Committee to Study the Mission of CHS

January 27, 2006




Attending:  Anne Freske, Lee Kounovsky, Heather Dorman-Scott, Devan Isenhour, Sarah Jansen, Kristin Leatherman, Ken Donner, Shirley Burrus, Diana Shumate, John Moran, Jan Ophus, Sue Bowers


Anne Freske opened the meeting at 6:50 a.m.   The group approved the proposed agenda and the minutes of the December 9 meeting.


Kristin and Sarah were asked to share some information about their general experience as students at Marist.  Both attended there as freshmen and had older sisters who were Marist graduates.  The schedule there is similar to ours, with seven class periods, though the day both starts and ends earlier.  In explaining their decisions to come to Creswell as sophomores, one said it seemed like too much money and too far to drive every day to continue there and the other highlighted the challenge of dealing established cliques at Marist and missing friends here.


Responding to many questions from the group, the girls shared the following opinions/

information about Marist:


·         Class size is generally around 20-25

·         Students know the point of being there is to learn—academics are generally more demanding than here.  Probably 95% of students regularly do their homework and are prepared for class

·         Parents have the perception that Marist prepares students better for college; Marist marketing emphasizes available scholarships

·         There are a few students there with learning disabilities

·         More classes and activities are available for students than we have here

·         There is an effort to develop a sense of community among each class; by the time a group reaches their senior year, they are really close

·         Teachers are available before and after school if extra help is needed; assignments and study tips are available on teacher websites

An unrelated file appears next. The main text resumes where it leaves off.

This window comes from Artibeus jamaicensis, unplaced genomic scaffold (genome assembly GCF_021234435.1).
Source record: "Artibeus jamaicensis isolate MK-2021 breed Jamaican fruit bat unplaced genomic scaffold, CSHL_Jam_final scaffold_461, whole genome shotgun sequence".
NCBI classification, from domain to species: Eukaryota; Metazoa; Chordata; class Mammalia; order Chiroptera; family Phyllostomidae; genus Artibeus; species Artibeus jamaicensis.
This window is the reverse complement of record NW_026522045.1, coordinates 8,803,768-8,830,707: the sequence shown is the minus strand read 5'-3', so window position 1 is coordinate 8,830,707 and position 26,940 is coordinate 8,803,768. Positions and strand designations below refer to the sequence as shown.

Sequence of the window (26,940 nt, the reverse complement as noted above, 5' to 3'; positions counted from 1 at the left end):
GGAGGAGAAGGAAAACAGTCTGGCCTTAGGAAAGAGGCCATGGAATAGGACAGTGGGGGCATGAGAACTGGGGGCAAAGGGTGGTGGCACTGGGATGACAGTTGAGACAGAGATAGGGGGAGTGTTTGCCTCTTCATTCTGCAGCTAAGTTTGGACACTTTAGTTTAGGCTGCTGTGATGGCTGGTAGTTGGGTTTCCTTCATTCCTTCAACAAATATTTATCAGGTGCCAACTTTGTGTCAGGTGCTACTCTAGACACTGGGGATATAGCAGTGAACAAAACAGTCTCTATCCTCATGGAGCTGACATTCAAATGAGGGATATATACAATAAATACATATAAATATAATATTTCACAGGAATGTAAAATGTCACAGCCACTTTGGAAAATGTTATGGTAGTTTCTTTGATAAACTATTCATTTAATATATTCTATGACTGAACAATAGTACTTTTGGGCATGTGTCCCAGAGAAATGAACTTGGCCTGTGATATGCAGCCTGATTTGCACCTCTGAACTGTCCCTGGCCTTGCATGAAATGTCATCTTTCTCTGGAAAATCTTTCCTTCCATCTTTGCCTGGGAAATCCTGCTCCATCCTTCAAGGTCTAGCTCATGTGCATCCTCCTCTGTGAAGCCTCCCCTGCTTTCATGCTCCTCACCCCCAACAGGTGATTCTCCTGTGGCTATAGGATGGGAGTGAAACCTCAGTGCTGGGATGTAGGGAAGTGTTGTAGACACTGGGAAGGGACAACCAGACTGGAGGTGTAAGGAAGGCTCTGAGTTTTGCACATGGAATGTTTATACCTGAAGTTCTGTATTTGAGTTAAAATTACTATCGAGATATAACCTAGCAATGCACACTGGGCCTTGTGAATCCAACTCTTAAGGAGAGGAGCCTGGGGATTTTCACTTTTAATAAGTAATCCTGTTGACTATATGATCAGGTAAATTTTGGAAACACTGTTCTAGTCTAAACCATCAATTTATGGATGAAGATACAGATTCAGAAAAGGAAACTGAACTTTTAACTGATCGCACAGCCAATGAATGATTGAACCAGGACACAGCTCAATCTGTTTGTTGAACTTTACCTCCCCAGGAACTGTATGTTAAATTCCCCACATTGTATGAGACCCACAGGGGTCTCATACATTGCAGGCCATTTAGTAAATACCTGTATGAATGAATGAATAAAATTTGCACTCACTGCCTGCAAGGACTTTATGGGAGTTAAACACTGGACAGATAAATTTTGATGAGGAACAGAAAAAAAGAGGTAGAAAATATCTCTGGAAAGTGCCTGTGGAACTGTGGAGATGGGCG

·         Parent involvement is an expectation—either volunteer hours or extra financial contributions

·         Student pride is greater there—probably somewhat due to the strong winning tradition of athletic teams


A number of comments/observations were made by the group about the current situation at Creswell HS:


·         Our feedback from the certification process of the NW Association that certifies high schools has us “on notice” for being without a certified librarian and health staff, as lacking strong improvement goals and for having teachers who are responsible for teaching more than 160 students.  This final issue is a real barrier to providing individual attention.

·         Funding issues create challenges.  Having a single set of classroom texts makes it difficult to assign homework, as an example.

·         The media attention about cutting sports and fundraising in Creswell has perhaps diminished our community’s reputation in some circles.

·         Some of our expectations are too low.  We have long honored a score of 1000 on SATs, for example, which isn’t particularly exceptional.

·         Grade inflation is widespread these days.

·         We have a large at-risk population here.

·         Family situations present big challenges for many students, with issues evident at Creslane and continuing throughout their school years.


All the students present were asked to talk about the issue of CHS student “self esteem,” as reflected in things like the “Creswell Rools” bumper sticker.  Several comments were quoted by friends from other schools such as:


·         Creswell—I hear it’s a total joke

·         It’s Creswell, get used to it

·         I didn’t think Creswell gave hard tests


Ideas for improving student motivation and pride here were brainstormed by the group.  Thoughts included:


·         Providing more incentives for academic success.  Possibilities include not requiring study hall for those with higher grades and allowing students to skip finals if they have solid “A” grades in a class.

·         Ensuring that CHS staff members stay positive and do not convey or reinforce negative perceptions about individual students or the school

·         Smaller class sizes to help allow more personalization of instruction


Anne Freske summarized the meeting’s discussions.  We got a good sense of some of Marist’s strengths, the importance of expectations was highlighted in a variety of ways and the committee heard some valuable feedback from students.  She noted that the Creswell community is evolving and that many positive changes are taking place, which should and will be mirrored in the schools.  She thanked all the students for making the time (so early on a non-school day!) to attend the meeting.


The next meeting of the Committee was set for 6:45 a.m. on Friday, February 10.




Respectfully submitted, Sue Bowers, Secretary